- hallux abducto valgus
- hallux abducto valgus with metatarsus supremus varus
- hallux valgus
A bunion is a bump near the big toe joint. It may or may not involve movement of the big toe towards the second toe.
What is going on in the body?
A bunion or bunion deformity can be present from birth, but most often it occurs over time in an adult. Structural problems in the feet lead to irritation and deformity of the big toe joint.
The joint at the base of the big toe is made up of two bones. One extends from the arch of the foot and the other connects to the big toe. The two bones meet in a joint near the "ball" of the foot.
In some persons, the bone from the arch tends to turn outward and the toe bone tends to turn inward, toward the second toe. This may be caused by a familial tendency, by unstable arches, or by wearing ill-fitting shoes.
After many years, the joint becomes irritated, causing more bone to form in this area. This leads to irritation of the soft tissues that cover the bones. The whole area becomes inflamed, or swollen, and is pushed against the side of the shoe. This, in turn, leads to more irritation and swelling and eventually to the painful condition known as a bunion.
What are the causes and risks of the condition?
Persons who have poor blood circulation or a loss of sensation in the feet can be at risk for other problems if they have bunions. Loss of circulation can lead to problems in healing simple skin damage, such as a blister, that can become infected.
Loss of sensation, which occurs in many conditions, but most commonly in diabetes, can lead to a person being unaware of significant damage to his or her feet. This also may allow for an infection to develop. If the infection gets into the bone, part or all of the foot or even the leg may have to be amputated.
What can be done to prevent the condition?
The best way to prevent a bunion is to wear shoes that support the arch and are roomy enough so they do not squeeze the toes together.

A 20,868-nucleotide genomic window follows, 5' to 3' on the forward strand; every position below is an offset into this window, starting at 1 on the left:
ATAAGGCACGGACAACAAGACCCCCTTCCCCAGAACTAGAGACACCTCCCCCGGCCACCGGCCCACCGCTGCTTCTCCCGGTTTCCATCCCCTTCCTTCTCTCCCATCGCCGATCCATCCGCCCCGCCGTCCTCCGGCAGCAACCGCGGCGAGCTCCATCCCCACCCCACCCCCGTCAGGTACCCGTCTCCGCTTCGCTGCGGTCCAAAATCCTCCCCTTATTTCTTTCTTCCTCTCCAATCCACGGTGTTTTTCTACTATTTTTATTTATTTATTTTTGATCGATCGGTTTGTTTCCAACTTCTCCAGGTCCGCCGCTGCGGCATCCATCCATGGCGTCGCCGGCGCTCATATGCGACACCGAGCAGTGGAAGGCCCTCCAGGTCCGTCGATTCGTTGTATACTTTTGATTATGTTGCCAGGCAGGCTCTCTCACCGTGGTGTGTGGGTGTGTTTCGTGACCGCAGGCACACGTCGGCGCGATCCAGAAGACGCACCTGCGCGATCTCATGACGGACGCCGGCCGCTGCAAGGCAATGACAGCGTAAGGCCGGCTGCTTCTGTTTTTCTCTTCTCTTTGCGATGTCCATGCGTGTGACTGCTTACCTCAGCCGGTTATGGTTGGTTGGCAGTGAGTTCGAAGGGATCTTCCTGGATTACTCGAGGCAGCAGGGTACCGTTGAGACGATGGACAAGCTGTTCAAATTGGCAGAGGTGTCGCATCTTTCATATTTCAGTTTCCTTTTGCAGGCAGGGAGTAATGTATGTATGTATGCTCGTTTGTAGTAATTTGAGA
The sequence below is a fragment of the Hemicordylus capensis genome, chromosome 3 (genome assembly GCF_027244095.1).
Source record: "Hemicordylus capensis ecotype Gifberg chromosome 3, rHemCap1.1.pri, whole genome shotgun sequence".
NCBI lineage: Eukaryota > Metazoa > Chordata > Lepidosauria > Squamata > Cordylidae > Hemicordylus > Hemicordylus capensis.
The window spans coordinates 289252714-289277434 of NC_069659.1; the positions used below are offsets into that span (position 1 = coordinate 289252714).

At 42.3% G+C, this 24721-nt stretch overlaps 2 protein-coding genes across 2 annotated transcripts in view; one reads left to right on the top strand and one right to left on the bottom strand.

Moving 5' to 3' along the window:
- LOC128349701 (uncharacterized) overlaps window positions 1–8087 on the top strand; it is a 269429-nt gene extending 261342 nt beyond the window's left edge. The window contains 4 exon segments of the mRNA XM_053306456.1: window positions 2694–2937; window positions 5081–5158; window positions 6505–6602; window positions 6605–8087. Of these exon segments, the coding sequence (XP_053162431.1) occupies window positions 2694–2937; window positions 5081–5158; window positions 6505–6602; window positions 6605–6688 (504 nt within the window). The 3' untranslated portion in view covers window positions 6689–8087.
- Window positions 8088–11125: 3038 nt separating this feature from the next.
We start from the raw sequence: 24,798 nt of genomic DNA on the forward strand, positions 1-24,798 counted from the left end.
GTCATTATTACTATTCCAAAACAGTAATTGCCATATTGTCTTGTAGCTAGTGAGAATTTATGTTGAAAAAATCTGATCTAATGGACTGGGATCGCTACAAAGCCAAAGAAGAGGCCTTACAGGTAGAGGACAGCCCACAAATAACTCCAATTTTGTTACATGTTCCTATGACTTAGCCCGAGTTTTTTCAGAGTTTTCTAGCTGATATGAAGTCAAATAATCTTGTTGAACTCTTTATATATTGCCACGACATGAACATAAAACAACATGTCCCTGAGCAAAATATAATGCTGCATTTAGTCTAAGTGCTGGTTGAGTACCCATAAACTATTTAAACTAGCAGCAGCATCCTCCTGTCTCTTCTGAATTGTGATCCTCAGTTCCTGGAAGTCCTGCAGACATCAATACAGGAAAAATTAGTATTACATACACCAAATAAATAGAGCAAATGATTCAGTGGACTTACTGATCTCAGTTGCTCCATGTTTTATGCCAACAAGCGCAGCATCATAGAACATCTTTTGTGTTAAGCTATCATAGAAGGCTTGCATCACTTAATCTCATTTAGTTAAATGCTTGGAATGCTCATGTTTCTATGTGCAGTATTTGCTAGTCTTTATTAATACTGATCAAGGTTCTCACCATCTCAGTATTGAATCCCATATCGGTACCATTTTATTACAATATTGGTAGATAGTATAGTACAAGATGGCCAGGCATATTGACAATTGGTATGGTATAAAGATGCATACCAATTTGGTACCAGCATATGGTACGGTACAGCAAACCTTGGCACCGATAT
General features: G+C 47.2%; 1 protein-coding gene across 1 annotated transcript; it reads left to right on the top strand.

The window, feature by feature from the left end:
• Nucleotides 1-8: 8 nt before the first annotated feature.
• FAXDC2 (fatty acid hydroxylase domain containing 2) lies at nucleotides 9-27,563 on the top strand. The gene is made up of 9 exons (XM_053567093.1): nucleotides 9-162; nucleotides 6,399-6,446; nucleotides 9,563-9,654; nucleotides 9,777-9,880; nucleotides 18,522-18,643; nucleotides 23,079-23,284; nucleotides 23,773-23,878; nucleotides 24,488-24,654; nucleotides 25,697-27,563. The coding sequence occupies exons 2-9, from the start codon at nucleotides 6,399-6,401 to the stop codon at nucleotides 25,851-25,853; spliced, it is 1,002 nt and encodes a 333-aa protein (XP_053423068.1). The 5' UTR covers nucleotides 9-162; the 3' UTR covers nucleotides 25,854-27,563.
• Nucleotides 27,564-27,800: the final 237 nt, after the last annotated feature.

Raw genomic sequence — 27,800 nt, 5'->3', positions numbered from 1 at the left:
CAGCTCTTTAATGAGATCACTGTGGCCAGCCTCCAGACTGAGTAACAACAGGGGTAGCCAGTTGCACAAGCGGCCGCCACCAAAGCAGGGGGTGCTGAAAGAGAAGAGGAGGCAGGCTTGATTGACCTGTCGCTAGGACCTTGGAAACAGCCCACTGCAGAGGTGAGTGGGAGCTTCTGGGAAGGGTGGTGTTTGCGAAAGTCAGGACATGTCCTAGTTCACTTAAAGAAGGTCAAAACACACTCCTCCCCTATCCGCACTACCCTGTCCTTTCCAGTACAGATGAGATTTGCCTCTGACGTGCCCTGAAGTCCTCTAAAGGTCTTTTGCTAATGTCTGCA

A person should avoid wearing shoes with pointed toes or high heels. Arch supports, especially prescription arch inlays or orthotics, can help keep a bunion from forming. These can also reduce pain by preventing the foot from rolling to the inside.
Various bunion pads are available that can simply keep pressure off the bump and minimize pain.
Bunions that do not respond to these simple measures are usually treated with surgery.
A key member of the foot healthcare team is the person who fits shoes, or a pedorthist. Many independent, full-service shoe stores have pedorthists who can properly fit a person with the correct style of shoe. A pedorthist can also make changes to shoes for the best comfort.
A podiatrist or orthopedic surgeon who specializes in foot care is needed for more complicated treatments. This may include custom-made foot orthotics or surgery.
How is the condition diagnosed?
A healthcare professional can diagnose a bunion with a physical examination of the foot and by the symptoms a person is having. X-rays help to confirm the diagnosis.
Long Term Effects
What are the long-term effects of the condition?
Bunions that are left untreated continue to get worse and can make it very painful to walk. Also, it is difficult to exercise if the foot or feet are in pain.
Persons with painful bunions should see a healthcare professional to be evaluated. Appropriate therapy will allow people with bunions to remain physically active and avoid the health risks of a sedentary lifestyle.
What are the risks to others?
Persons who have poor blood circulation or a loss of sensation in the feet can be at risk for other problems if they have bunions. Loss of circulation can lead to problems in healing simple skin damage, such as a blister. This can lead to infection. Loss of sensation, which occurs in many conditions, but most commonly in
diabetes, can lead to a person being unaware of significant damage to his or her feet. This also may allow for an infection to develop. If the infection gets into the bone, part or all of the foot or even the leg may have to be amputated.
What are the treatments for the condition?
People who know they have a tendency to form a bunion should be treated promptly. The method of treatment to be used first is with arch supports or custom-made foot orthotics. These supports help to manage the abnormal foot structure.
Other treatments include:
- wearing wide shoes or having shoes stretched to prevent pressure in the area of the big toe.
- using braces to try and bring the big toe back into alignment. The braces are effective, but they are hard to wear.
- bunion repair surgery, if other methods have failed to correct the problem.
What are the side effects of the treatments?
There are usually no side effects with nonsurgical treatments. Surgery may be complicated by:
- stomach upset from the anesthesia
- possible allergic reaction to the anesthesia
- possible bleeding or infection at the surgery site
What happens after treatment for the condition?
Treatment is usually ongoing. It involves protecting the area to prevent symptoms or continuing to wear arch supports or foot orthotics.